Paperback 5" - 7 3/4"
2015, 328 pages
In the follow up to The Cultural Detective, Faking It in Bangkok, and Fear and Loathing in Bangkok, Moore pays caring and critical homage to his residence of choice by diagnosing some of Thailand’s discontents and offering subtle remedies for readers to tease out.
The essays range from political conflict to violence and criminal investigations in the digital age, to cultural upheavals, cognitive science and writing, including essays about Orwell, Kafka, and Henry Miller.
Available in eBook and print formats:
“In The Age of Dis-consent … you glimpse the sort of raw materials and research that inform Moore’s novels… Moore shares his obsession with power: who wields it and who is struck dumb or dead by it. These quintessential questions of our time are treated in more intellectual and literary fashion in [this] collection of essays.”
—Jim Algie, Bangkok 101
“This delectable potpourri of essays uncommonly fuses Thai politics and society with literary strands and broader reflections on crime, culture and violence. Readers will find the book accessible in parts or as a whole, as it traverses a rare and eclectic range of genres.”
—Thitinan Pongsudhirak, leading political analyst and professor at Chulalongkorn University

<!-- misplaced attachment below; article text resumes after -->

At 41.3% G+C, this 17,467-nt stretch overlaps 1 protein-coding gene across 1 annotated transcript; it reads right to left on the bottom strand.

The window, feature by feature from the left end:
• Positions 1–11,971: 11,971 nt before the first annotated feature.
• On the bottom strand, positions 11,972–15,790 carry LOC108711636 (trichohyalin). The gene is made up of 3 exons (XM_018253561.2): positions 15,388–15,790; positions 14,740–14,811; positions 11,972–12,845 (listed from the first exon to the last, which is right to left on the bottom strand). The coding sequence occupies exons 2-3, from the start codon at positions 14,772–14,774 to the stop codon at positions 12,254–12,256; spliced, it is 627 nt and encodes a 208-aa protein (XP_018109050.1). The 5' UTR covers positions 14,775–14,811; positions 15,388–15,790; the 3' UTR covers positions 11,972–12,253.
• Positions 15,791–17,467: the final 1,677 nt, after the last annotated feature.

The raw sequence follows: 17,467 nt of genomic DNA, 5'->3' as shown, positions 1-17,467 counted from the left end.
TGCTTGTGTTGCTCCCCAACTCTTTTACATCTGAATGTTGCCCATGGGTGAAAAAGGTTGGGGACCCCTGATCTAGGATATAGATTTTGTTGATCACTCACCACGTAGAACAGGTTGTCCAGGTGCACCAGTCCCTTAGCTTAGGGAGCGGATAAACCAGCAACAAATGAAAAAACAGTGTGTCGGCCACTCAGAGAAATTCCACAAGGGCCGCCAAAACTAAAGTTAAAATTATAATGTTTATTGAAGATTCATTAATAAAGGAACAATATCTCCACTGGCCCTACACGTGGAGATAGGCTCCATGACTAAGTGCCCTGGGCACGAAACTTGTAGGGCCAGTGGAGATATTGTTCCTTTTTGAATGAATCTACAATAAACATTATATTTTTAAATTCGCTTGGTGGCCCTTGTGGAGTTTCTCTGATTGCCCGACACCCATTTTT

“At one level, Moore’s book is a sober guide through the labyrinth of madness that is present-day Thailand. At a deeper level, it is an intelligent deconstruction of the world’s nameless chaos through a close reading of culture, law, crime, digital revolution, and other invisible forces in whose grip we have no choice but to endure.”
—Kong Rithee, prominent political columnist
“There are many people out there beating a drum with no shortage of followers. Christopher G. Moore deciphers the beats of those drums as well as anyone and makes readers realize the tune is more complicated than mere vibrations. There are more than enough reasons to add The Age of Dis-Consent to your reading list and bookshelf. To steal a line from both Lucian and Christopher found in the final chapter, I had a lovely time reading it and readers who enjoy thought provoking essays will too.”
—Kevin Cummings, People's Things Literature
“What becomes very obvious in these essays is the fact the Moore is far more than just a good story teller. He is a thinker who is able to transfer his thoughts into the written word.”
—Lang Reid, Pattaya Mail